Art by Ally Armstrong
To ensure students maintain academic integrity in their online classes, Pepperdine is utilizing the exam proctoring service Proctortrack, a system created by Verificient Technologies Inc. The system monitors students through their cameras and screens as they take tests and quizzes. Proctortrack is a danger to students not because of its invasive surveillance but because of the personal information it holds for extended periods of time.
When Pepperdine revealed plans to implement Proctortrack during the fall 2020 semester, students were quick to accuse the system of compromising student privacy.
Sophomore Collette Jay created a petition to ban Proctortrack at Pepperdine and, as of Oct. 4, it had over 300 signatures.
“I wanted to inform the students of everything that Proctortrack entails,” Jay said. “I don’t think a lot of people read the terms and conditions when they agree to things, so I want them to know what information they are giving up.”
Proctortrack collects extensive information such as students’ Social Security numbers, employment information, copies of a driver’s license, screen captures, phone numbers, emails and biometric data that includes scans of a student’s hands, face or knuckles.
While Proctortrack claims its servers are secure, the company does not assume any responsibility if its servers are compromised.
Proctortrack keeps this personal information for three years but claims it does not sell the data. Jay said it is not the collecting of the information that is concerning but the holding on to it for an extended period of time.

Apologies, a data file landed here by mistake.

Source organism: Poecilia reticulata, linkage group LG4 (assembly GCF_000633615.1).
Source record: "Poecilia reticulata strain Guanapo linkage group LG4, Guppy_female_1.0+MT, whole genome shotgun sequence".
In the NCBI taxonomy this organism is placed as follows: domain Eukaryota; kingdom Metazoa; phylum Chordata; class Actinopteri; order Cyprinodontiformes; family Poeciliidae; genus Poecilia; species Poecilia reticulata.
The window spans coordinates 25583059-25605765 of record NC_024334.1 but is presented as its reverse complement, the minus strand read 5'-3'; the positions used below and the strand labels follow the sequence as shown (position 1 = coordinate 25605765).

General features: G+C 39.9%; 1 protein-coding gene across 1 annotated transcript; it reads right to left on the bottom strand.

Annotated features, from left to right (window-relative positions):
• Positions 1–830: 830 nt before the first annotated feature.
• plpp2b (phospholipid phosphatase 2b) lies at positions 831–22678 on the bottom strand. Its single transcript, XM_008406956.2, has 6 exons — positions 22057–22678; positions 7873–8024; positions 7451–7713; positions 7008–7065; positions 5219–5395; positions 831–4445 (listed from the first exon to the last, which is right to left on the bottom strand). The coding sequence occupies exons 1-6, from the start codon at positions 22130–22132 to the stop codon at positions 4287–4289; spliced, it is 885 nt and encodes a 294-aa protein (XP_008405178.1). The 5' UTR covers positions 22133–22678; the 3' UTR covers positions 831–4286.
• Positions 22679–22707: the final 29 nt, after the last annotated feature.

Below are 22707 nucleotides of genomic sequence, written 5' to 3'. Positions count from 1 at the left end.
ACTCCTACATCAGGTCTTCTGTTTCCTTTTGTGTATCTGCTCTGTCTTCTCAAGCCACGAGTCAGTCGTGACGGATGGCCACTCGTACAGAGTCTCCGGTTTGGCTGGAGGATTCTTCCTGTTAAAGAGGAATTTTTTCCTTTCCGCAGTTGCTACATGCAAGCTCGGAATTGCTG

With online hackers taking advantage of remote workers and learners during COVID-19, it is imperative that Proctortrack protects students’ privacy. In the event of a data breach, students would be left helpless.
Students should not have to forfeit critical information to a third party organization just to take an exam.
Students at Rutgers University and Massachusetts Institute of Technology pushed to ban this system at their schools to ensure their privacy. As a result of their protests against the system, these schools have banned the use of Proctortrack to administer exams. As more schools begin to implement these systems, it is important for students to hold universities accountable for the type of information they are forced to submit.
There are numerous ways students can protest the implementation of Proctortrack at Pepperdine. Signing Jay’s petition could show the administration the seriousness of this issue. Students can reach out to their professors to discuss alternative solutions and express their concerns over the risk the system poses.
An Instagram account called “Ban ProctorTrack at Pepperdine” includes Jay’s petition as well as posts detailing specific ways the system is a threat. Spreading these posts can educate other students on the issue and influence Pepperdine’s administration to ban the system.
With plans for the spring semester in limbo, students may be forced to learn with Proctortrack. Many students already fall prey to online companies invading their personal lives, and they should not have to be similarly exposed in their academic careers. It is important that Pepperdine bans the use of this software to protect students’ privacy and ensure they do not become victims of data theft.
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